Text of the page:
The meandering thoughts of a modern-day hearth witch.

Wednesday, 10 March 2010


 ¿lǝǝɟ noʎ ǝʞɐɯ ʇı pıp ʍoɥ ˙ʎllɐɹnʇɐu ǝɯoɔ ʇ,upıp ʇɐɥʇ ɥʇıʍ pǝlƃƃnɹʇs noʎ ƃuıɥʇǝɯos - ʇɹoɟɟǝ lɐǝɹ ɐ sɐʍ ʇı 'ʇı pǝƃɐuɐɯ ʎllɐnʇuǝʌǝ ǝʌɐɥ noʎ ɟı ɹo ¿ʇ,uplnoɔ ʎldɯıs noʎ punoɟ puɐ ƃuıɥʇǝɯos pɐǝɹ oʇ pǝıɹʇ ɹǝʌǝ noʎ ǝʌɐɥ

woH tuoba siht? I naem ti SI hsilgnE. uoY nac daer hsilgnE. sihT tsum eb ysae, thgir? woH wols era uoy?! ylsuoireS - t'nera uoy enod tey. enoyrevE esle si ydaerla dehsinif.

.annoyed little a get to beginning you're bet I'll ?Lost ?Inadequate ?stupid little A ?now right feeling you are How ?you for easier Any .one this try Let's.

How about this? It's in English - give it a go...

Frustrating - isn't it?

I - along with many people, I'm sure - take for granted the fact that I can read pretty efficiently in my own language. Reading is an act I love and cherish. I have always been a prolific reader and it is my adoration of curling up with a good book to escape into someone else's world that has led me down most of my chosen paths in life. Books guided me through childhood and my school years; literature led me through A-levels in English and History to a degree which encompassed both; stories of far away places inspired me to travel and my love of language, communication and storytelling is the reason I wanted to become a teacher.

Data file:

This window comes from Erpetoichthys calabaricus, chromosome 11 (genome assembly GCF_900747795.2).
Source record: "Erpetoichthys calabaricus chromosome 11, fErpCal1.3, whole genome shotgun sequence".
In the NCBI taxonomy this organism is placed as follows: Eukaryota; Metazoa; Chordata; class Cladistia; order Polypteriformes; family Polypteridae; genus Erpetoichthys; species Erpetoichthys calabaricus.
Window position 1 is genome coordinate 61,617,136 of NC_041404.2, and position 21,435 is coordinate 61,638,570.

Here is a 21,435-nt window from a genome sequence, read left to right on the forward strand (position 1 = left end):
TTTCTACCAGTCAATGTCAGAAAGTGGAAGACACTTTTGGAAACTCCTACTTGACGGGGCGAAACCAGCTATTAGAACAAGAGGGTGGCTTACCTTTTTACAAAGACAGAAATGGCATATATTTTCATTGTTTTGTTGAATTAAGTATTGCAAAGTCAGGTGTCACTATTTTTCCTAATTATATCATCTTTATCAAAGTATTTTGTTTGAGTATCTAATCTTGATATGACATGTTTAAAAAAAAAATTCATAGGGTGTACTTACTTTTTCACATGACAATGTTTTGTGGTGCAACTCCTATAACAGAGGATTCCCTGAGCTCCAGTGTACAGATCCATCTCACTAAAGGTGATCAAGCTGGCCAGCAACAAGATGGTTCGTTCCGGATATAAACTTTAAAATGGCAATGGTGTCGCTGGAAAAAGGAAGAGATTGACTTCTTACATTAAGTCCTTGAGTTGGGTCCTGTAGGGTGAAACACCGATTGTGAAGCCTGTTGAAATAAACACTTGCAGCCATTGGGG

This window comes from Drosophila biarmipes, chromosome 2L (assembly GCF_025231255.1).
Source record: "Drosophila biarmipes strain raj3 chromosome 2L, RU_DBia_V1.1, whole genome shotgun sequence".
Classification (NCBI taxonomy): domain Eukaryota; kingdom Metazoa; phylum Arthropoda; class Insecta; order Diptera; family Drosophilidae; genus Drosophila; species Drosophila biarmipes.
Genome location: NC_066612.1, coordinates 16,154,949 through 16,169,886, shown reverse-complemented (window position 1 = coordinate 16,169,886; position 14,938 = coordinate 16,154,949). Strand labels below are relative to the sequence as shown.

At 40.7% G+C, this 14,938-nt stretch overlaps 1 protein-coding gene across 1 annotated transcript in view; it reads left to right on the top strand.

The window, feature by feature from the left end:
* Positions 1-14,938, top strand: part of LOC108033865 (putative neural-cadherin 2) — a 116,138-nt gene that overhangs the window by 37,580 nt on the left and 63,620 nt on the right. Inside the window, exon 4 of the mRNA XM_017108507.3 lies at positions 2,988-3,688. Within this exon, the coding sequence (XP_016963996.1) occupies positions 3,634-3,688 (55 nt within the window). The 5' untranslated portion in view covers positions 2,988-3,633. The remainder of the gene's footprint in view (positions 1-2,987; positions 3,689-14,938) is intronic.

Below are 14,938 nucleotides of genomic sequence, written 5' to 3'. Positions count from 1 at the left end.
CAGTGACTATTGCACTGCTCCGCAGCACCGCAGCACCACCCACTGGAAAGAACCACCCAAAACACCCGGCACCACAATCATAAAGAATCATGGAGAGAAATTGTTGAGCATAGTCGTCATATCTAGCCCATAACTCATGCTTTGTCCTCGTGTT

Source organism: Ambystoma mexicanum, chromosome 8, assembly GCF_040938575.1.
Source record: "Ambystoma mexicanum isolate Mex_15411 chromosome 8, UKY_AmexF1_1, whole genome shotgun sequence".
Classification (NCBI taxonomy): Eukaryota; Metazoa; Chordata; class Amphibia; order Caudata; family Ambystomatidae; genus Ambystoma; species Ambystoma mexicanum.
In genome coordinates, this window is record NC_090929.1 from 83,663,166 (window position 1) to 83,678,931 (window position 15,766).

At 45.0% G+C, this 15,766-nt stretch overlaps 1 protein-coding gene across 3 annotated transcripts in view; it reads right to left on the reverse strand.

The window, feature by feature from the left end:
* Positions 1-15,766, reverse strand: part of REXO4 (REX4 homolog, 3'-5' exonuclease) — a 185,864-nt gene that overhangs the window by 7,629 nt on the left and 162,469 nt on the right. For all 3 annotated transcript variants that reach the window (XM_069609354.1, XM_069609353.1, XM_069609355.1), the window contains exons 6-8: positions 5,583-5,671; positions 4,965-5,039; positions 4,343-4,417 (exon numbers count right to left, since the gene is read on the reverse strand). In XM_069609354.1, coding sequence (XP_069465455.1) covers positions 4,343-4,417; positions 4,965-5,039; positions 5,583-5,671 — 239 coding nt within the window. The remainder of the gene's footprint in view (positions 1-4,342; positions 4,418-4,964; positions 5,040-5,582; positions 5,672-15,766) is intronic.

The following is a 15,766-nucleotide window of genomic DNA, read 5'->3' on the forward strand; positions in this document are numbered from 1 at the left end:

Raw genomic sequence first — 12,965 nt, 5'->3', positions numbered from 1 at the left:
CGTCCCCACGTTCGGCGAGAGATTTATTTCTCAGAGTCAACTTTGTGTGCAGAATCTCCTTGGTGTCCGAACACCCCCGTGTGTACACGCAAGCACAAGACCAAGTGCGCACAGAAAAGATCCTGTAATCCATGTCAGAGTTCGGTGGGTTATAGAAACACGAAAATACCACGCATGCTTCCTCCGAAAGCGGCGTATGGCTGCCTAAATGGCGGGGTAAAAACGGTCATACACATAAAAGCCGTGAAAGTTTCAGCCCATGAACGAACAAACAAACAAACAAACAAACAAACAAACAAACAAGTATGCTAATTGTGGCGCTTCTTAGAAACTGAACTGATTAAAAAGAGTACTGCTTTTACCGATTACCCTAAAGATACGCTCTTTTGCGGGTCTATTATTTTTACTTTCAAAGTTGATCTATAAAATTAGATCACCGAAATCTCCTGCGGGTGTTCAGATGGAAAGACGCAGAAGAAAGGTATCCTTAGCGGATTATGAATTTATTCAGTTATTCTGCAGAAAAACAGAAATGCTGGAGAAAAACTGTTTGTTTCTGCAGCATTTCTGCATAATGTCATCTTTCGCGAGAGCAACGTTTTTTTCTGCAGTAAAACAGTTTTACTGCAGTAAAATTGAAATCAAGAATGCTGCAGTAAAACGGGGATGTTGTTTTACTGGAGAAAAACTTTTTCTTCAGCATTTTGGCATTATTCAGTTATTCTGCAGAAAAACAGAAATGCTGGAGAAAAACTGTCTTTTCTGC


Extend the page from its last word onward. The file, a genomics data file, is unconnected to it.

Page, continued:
Today I had ten minutes with a young boy that simultaneously broke my heart and reminded me of why I love to do what I do.

This particular boy - let's call him J - is 11 years old and he cannot read. Not in the way you and I say we can read. He can make out simple words. The. It. You. Me. He gets confused This string of letters on the page - n.i.g.h.t - makes no sense to him.

Today I thought I was going to have fireworks with J. I don't teach him for English - he is a member of my tutor group - and he walked into the ten minutes I get with him after lunch like a bear with a sore head.

I haven't seen J for a while at tutor time. On a good day he gets internally isolated before lunchtime (usually for refusing to do what someone has asked and swearing at them). On a good day. On a bad day he will kick off so badly that he is temporarily excluded from school. So when J made it through to tutor time today, I knew that would have taken most of his energy and he probably didn't have much patience left. He stormed into the room, slammed his bag down and scowled at me.

Silent reading day.

In fairness, it took a bribe to get him to fetch a book: 'There are sweets in the cupboard with your name on. But you don't get them unless you follow every one of my instructions.' He thought about it. And then he fetched a book. And then he started reading the words aloud to me. Word by painful word he struggled and struggled through a paragraph until the ten minutes were up. He didn't slam the book down. He didn't refuse to carry on. He didn't give up.

He earned his Haribo. And my respect. If I couldn't read any of the work anyone put in front of me for seven hours a day, I'd be kicking off and swearing too.

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